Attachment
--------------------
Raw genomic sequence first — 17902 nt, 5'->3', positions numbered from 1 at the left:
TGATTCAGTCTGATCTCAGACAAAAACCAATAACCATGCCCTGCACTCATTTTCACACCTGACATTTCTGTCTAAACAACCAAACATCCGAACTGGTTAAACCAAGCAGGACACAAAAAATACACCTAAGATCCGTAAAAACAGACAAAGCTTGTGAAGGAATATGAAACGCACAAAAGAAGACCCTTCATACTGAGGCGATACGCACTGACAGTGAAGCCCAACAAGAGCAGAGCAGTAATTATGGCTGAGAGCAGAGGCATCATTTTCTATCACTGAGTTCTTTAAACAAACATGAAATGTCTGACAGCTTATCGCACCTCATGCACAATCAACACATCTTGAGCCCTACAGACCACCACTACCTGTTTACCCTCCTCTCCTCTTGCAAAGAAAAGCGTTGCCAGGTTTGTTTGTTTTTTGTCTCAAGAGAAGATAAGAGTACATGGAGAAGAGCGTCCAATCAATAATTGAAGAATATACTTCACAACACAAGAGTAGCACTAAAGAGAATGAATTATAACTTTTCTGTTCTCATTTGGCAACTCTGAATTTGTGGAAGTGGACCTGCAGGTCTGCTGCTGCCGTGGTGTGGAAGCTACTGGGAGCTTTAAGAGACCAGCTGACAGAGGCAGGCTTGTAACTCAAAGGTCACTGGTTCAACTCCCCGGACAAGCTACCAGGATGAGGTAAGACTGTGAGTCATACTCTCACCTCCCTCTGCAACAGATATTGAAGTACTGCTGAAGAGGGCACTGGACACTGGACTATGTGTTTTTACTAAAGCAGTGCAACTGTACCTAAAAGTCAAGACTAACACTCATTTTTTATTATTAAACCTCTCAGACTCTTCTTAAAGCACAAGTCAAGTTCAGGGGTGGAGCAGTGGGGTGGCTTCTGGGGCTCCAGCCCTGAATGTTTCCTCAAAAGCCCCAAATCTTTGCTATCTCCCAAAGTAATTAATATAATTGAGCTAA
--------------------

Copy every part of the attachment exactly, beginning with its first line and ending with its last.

Raw genomic sequence first — 17902 nt, 5'->3', positions numbered from 1 at the left:
TGATTCAGTCTGATCTCAGACAAAAACCAATAACCATGCCCTGCACTCATTTTCACACCTGACATTTCTGTCTAAACAACCAAACATCCGAACTGGTTAAACCAAGCAGGACACAAAAAATACACCTAAGATCCGTAAAAACAGACAAAGCTTGTGAAGGAATATGAAACGCACAAAAGAAGACCCTTCATACTGAGGCGATACGCACTGACAGTGAAGCCCAACAAGAGCAGAGCAGTAATTATGGCTGAGAGCAGAGGCATCATTTTCTATCACTGAGTTCTTTAAACAAACATGAAATGTCTGACAGCTTATCGCACCTCATGCACAATCAACACATCTTGAGCCCTACAGACCACCACTACCTGTTTACCCTCCTCTCCTCTTGCAAAGAAAAGCGTTGCCAGGTTTGTTTGTTTTTTGTCTCAAGAGAAGATAAGAGTACATGGAGAAGAGCGTCCAATCAATAATTGAAGAATATACTTCACAACACAAGAGTAGCACTAAAGAGAATGAATTATAACTTTTCTGTTCTCATTTGGCAACTCTGAATTTGTGGAAGTGGACCTGCAGGTCTGCTGCTGCCGTGGTGTGGAAGCTACTGGGAGCTTTAAGAGACCAGCTGACAGAGGCAGGCTTGTAACTCAAAGGTCACTGGTTCAACTCCCCGGACAAGCTACCAGGATGAGGTAAGACTGTGAGTCATACTCTCACCTCCCTCTGCAACAGATATTGAAGTACTGCTGAAGAGGGCACTGGACACTGGACTATGTGTTTTTACTAAAGCAGTGCAACTGTACCTAAAAGTCAAGACTAACACTCATTTTTTATTATTAAACCTCTCAGACTCTTCTTAAAGCACAAGTCAAGTTCAGGGGTGGAGCAGTGGGGTGGCTTCTGGGGCTCCAGCCCTGAATGTTTCCTCAAAAGCCCCAAATCTTTGCTATCTCCCAAAGTAATTAATATAATTGAGCTAA